The biggest open fighting game tournament in the world begins today!
From July 14-16th, the Evolution Championship Series brings thousands of fighting game players from around the world to compete in nine of the biggest games. This year’s lineup includes:
- Street Fighter V
- Injustice 2
- Tekken 7
- Guilty Gear Xrd: Rev 2
- Super Smash Bros. Melee
- Super Smash Bros. for Wii U
- BlazBlue: Central Fiction
- King of Fighters: XIV
- Ultimate Marvel vs. Capcom 3
If you’re not in Vegas to watch the action, fret not! You can watch on the following Twitch channels:
I’ll be glued to the computer all weekend watching as much of the action I can. Get hype!
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EVO 2013 definitely brought the goods this year. If you missed out on the action, definitely hit YouTube and catch the replays. But first, check out my wrap-up on Splitkick!
Check Out the EVO 2013 Wrap-Up On Splitkick.com
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The world’s biggest and most important fighting game tournament starts today! If you have any interest in watching this epic event, I highly recommend checking out my Viewer’s Guide to EVO 2013 over at Splitkick. It’ll tell you where to watch it, as well as a lot of helpful information about the event, especially if you’re not following the daily activities in the fighting game community.
Check Out The Viewer’s Guide to EVO 2013 At Splitkick.com!
Shoryuken.com has officially announced that Injustice: Gods Among Us will be officially added to the EVO 2013 lineup. Stage hazards and transitions will be allowed as well.
Over the past few days, Mike R and I have been discussing a number of things relating to the fighting game community. As a means of bringing some of these conversations to the forefront, he’s provided me with some questions that I’ll answer in this post. Read through for some insight regarding the FGC!
Last weekend, the Super Bowl of fighting games took place in Las Vegas. If you missed out on the action, or are looking for someone else’s point-of-view on what went down, I encourage you to check out my EVO 2012 wrap-up on Splitkick.com!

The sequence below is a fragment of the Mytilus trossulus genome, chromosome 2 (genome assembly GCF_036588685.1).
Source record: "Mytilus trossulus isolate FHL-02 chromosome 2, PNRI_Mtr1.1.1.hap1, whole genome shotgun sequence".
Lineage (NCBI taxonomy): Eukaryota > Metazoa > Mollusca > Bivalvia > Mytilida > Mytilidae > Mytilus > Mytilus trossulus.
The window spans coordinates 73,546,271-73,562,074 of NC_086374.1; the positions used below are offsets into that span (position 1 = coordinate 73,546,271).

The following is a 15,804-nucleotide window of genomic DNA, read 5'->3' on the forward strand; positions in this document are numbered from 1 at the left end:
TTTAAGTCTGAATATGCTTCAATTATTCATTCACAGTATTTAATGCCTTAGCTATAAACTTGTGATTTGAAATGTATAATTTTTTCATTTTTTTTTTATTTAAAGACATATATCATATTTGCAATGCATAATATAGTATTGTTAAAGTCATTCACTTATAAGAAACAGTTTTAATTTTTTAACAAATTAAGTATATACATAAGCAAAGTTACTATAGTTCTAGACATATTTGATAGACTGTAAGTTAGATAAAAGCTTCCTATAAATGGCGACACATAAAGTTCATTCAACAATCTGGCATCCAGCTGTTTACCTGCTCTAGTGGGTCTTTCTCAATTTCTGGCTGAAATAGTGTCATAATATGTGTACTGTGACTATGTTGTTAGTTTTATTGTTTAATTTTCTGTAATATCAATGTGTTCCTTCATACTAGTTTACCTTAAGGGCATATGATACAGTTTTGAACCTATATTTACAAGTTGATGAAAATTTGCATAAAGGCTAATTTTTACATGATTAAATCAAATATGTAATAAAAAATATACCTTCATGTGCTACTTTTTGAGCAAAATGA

The Evolution Championship Series is just a few weeks away. To get you ready for all of the action, I’ve put together a viewer’s guide to EVO, which you can now check out at Splitkick. This covers where to watch it, what games will be played, as well as some of the big story lines and players to look out for. If you have any interest in watching the event, definitely check out the guide for some additional context.
The biggest fighting game tournament in the world is only a week away. As a hardcore fighting game fan and stream monster, I can’t wait to sit in front of the computer all weekend to watch the scene’s best go at it all weekend long. If you’ve never watched a fighting game stream before, but have any interest in it, EVO 2011 is definitely the place to start.
If you do start here, you should know that this EVO tournament is actually the last tournament in the 2011 EVO season. A lot of drama has taken place between the start of the season and now. Unless you want to sit through hundreds of hours of tournament footage or read through much more comprehensive and better written recaps on the EVO tournament season, I can give you a primer on a few of the story lines surrounding EVO’s biggest games.
Daigo Umehara is one of the most popular and successful competitive video game players on the planet. For well over a decade, he’s been the Michael Jordan of Street Fighter. Long before I ever took fighting games seriously, I still knew him by name.
As I continue training for my first-ever fighting game tournament at FanExpo, I realize that I am nowhere near Daigo good and probably never will be. Forget about being the best in the world right now; I may not be the best player on my block. Instead of being positive and spending the time to get better, I spent my time writing this post that highlights 4 reasons Daigo is better than me at Street Fighter.
Last year was a monumental one for everyone involved in the Evolution fighting game tournament. Besides it being the debut of the massively-popular Street Fighter IV, it broke records for participants, attendance and for the first time ever, it was all viewable live to anyone with an Internet connection. EVO was no longer just the one YouTube clip of Daigo parrying all of Justin Wong’s super combo hits. Hundreds of thousands of people tuned in throughout the weekend to watch Daigo and company play out the fighting game magic. I was glued to my computer that entire weekend; watching arguably the best fighting game action I’d ever seen in my life. That tournament even went as far as inspiring me to level up my own skills.